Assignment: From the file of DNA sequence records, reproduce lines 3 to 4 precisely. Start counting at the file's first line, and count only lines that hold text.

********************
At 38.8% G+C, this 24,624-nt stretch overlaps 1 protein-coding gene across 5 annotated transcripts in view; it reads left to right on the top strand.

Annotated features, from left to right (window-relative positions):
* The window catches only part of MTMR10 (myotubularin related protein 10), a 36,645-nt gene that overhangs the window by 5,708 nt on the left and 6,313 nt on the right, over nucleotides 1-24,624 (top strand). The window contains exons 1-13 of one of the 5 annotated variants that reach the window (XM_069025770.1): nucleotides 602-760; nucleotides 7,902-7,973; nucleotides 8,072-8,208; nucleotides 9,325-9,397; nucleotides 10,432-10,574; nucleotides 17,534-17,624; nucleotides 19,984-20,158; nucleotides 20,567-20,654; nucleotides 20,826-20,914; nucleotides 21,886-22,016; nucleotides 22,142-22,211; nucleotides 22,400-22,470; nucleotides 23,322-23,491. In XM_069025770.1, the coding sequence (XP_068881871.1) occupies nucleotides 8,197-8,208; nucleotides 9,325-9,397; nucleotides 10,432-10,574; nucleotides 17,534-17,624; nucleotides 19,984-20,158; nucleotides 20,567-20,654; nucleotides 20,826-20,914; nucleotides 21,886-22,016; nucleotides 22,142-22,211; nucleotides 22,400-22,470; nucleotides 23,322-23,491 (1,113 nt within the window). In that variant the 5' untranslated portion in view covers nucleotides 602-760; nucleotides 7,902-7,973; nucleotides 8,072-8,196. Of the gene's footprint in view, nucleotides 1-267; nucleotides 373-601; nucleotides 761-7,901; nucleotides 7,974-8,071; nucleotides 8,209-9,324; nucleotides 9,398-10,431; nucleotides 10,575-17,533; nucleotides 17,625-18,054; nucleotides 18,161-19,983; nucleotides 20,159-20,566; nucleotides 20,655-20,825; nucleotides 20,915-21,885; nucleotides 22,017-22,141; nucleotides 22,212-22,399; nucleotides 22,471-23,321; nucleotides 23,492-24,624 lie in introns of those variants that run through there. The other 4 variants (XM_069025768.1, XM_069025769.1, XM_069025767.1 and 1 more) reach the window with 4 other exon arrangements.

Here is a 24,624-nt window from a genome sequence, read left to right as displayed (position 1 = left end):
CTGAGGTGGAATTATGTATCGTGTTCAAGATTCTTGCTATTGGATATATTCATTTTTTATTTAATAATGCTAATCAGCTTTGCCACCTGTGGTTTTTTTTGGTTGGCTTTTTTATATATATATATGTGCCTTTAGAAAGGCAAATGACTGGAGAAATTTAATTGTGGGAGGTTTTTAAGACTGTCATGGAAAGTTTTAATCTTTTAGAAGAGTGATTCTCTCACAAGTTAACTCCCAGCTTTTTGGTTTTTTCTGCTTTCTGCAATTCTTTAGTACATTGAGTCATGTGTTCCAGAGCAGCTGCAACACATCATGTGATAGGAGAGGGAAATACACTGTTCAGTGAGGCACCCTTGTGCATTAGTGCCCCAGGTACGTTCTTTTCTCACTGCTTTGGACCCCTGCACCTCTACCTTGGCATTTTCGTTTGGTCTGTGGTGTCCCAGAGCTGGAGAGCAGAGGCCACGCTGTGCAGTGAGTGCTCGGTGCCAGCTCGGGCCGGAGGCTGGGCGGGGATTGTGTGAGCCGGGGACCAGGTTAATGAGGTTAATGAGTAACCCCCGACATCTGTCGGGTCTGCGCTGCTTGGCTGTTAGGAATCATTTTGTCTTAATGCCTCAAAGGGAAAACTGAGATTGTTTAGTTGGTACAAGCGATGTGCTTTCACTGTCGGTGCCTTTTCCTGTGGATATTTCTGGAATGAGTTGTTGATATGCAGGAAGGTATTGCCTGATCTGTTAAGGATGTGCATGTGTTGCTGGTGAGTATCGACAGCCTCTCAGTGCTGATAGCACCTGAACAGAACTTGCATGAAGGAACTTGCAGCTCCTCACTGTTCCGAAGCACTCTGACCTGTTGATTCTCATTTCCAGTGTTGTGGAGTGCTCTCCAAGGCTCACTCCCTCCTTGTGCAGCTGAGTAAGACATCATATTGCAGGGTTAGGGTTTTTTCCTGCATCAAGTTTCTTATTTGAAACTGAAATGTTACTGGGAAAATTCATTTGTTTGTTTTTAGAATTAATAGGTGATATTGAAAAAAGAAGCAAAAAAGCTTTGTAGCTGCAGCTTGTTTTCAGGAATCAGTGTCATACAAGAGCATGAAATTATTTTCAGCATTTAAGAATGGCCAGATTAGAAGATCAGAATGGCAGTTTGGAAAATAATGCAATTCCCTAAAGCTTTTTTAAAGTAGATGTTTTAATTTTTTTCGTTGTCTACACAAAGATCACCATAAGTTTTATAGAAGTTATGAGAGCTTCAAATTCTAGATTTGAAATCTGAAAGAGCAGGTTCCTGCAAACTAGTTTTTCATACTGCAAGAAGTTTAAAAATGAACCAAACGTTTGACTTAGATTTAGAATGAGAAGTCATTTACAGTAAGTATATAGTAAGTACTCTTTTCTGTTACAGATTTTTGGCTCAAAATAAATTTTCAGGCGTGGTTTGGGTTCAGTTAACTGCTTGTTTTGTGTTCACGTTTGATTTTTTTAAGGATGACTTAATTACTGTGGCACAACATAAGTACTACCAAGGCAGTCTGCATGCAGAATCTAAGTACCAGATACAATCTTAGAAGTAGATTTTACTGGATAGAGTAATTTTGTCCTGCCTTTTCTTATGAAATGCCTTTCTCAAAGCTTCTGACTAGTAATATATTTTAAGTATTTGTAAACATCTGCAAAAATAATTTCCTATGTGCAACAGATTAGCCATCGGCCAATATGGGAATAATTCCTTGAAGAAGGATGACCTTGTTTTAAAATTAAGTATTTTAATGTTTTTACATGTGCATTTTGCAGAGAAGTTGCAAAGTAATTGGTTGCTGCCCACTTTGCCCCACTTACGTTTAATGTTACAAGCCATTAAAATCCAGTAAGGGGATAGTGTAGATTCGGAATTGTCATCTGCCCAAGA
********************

* The window catches only part of MTMR10 (myotubularin related protein 10), a 36,645-nt gene that overhangs the window by 5,708 nt on the left and 6,313 nt on the right, over nucleotides 1-24,624 (top strand). The window contains exons 1-13 of one of the 5 annotated variants that reach the window (XM_069025770.1): nucleotides 602-760; nucleotides 7,902-7,973; nucleotides 8,072-8,208; nucleotides 9,325-9,397; nucleotides 10,432-10,574; nucleotides 17,534-17,624; nucleotides 19,984-20,158; nucleotides 20,567-20,654; nucleotides 20,826-20,914; nucleotides 21,886-22,016; nucleotides 22,142-22,211; nucleotides 22,400-22,470; nucleotides 23,322-23,491. In XM_069025770.1, the coding sequence (XP_068881871.1) occupies nucleotides 8,197-8,208; nucleotides 9,325-9,397; nucleotides 10,432-10,574; nucleotides 17,534-17,624; nucleotides 19,984-20,158; nucleotides 20,567-20,654; nucleotides 20,826-20,914; nucleotides 21,886-22,016; nucleotides 22,142-22,211; nucleotides 22,400-22,470; nucleotides 23,322-23,491 (1,113 nt within the window). In that variant the 5' untranslated portion in view covers nucleotides 602-760; nucleotides 7,902-7,973; nucleotides 8,072-8,196. Of the gene's footprint in view, nucleotides 1-267; nucleotides 373-601; nucleotides 761-7,901; nucleotides 7,974-8,071; nucleotides 8,209-9,324; nucleotides 9,398-10,431; nucleotides 10,575-17,533; nucleotides 17,625-18,054; nucleotides 18,161-19,983; nucleotides 20,159-20,566; nucleotides 20,655-20,825; nucleotides 20,915-21,885; nucleotides 22,017-22,141; nucleotides 22,212-22,399; nucleotides 22,471-23,321; nucleotides 23,492-24,624 lie in introns of those variants that run through there. The other 4 variants (XM_069025768.1, XM_069025769.1, XM_069025767.1 and 1 more) reach the window with 4 other exon arrangements.

Here is a 24,624-nt window from a genome sequence, read left to right as displayed (position 1 = left end):